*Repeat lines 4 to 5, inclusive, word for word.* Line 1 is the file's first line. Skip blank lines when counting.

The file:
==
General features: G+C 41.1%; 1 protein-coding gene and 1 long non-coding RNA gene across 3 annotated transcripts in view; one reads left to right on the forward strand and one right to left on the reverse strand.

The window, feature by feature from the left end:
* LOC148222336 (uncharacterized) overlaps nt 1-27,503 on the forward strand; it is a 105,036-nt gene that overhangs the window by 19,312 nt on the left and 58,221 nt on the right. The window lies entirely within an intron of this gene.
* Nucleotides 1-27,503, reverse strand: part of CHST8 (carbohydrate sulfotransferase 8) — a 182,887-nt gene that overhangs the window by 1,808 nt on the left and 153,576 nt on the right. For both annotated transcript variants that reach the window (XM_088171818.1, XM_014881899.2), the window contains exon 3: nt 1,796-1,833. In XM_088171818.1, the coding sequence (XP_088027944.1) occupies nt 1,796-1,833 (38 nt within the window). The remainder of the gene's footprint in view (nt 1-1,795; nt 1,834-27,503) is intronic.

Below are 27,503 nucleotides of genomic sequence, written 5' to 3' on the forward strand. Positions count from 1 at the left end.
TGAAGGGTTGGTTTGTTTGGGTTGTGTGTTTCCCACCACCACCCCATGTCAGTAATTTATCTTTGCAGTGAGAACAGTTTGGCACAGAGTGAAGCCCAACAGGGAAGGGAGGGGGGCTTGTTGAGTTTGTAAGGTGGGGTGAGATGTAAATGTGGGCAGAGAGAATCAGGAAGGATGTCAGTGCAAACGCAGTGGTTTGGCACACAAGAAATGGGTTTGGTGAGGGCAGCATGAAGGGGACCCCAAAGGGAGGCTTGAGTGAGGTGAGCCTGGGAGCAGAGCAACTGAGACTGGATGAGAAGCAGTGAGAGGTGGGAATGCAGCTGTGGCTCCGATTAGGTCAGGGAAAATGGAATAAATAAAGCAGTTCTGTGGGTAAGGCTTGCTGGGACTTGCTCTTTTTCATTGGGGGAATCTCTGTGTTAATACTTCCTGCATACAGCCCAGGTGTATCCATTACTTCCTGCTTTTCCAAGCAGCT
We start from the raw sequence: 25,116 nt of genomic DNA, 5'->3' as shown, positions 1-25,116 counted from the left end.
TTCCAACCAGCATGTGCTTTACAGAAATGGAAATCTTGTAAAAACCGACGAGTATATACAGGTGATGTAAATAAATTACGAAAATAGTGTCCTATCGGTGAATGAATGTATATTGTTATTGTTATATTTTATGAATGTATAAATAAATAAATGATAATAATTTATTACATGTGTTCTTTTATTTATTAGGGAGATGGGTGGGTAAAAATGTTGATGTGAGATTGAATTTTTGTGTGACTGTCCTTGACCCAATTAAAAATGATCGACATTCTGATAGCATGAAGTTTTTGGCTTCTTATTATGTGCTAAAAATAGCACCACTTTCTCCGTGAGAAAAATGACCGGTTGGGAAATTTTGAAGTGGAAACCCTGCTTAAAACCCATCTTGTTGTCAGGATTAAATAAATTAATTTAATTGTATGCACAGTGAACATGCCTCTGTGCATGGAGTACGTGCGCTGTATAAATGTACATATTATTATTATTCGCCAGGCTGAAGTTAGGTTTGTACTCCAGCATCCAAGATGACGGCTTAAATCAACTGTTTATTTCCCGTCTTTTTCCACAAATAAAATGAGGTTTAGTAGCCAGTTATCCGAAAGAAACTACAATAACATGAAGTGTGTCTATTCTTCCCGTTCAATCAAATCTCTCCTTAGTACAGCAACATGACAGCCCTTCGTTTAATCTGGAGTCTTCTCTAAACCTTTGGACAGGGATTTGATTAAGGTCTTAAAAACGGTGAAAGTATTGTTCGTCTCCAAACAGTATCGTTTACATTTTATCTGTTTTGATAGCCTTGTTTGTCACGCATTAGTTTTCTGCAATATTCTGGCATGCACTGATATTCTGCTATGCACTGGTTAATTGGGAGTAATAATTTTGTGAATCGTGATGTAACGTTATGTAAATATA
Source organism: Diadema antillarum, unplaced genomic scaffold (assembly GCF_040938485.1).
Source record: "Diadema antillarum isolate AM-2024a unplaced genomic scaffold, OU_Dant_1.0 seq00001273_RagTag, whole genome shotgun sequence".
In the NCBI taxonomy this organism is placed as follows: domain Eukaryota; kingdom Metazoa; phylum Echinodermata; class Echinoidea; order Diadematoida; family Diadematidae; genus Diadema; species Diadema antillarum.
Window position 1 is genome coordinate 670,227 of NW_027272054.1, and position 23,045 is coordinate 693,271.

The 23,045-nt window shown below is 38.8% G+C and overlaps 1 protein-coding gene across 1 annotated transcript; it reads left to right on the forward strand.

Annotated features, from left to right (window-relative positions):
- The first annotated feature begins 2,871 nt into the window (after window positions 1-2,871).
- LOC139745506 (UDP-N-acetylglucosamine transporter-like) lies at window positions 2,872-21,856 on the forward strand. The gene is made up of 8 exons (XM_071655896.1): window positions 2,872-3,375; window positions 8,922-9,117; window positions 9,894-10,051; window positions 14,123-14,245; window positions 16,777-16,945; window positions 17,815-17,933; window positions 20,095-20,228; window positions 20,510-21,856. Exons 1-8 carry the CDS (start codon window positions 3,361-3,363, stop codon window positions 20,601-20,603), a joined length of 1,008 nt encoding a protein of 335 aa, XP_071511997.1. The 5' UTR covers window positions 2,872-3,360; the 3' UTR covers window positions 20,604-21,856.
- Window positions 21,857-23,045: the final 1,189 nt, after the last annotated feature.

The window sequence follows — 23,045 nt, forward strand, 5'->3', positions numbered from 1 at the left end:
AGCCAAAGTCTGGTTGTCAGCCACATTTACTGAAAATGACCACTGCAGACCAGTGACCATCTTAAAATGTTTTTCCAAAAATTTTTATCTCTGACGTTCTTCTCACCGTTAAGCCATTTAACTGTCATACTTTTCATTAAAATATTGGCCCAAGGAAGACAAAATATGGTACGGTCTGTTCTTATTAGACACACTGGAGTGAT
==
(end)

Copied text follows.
* Nucleotides 1-27,503, reverse strand: part of CHST8 (carbohydrate sulfotransferase 8) — a 182,887-nt gene that overhangs the window by 1,808 nt on the left and 153,576 nt on the right. For both annotated transcript variants that reach the window (XM_088171818.1, XM_014881899.2), the window contains exon 3: nt 1,796-1,833. In XM_088171818.1, the coding sequence (XP_088027944.1) occupies nt 1,796-1,833 (38 nt within the window). The remainder of the gene's footprint in view (nt 1-1,795; nt 1,834-27,503) is intronic.

Below are 27,503 nucleotides of genomic sequence, written 5' to 3' on the forward strand. Positions count from 1 at the left end.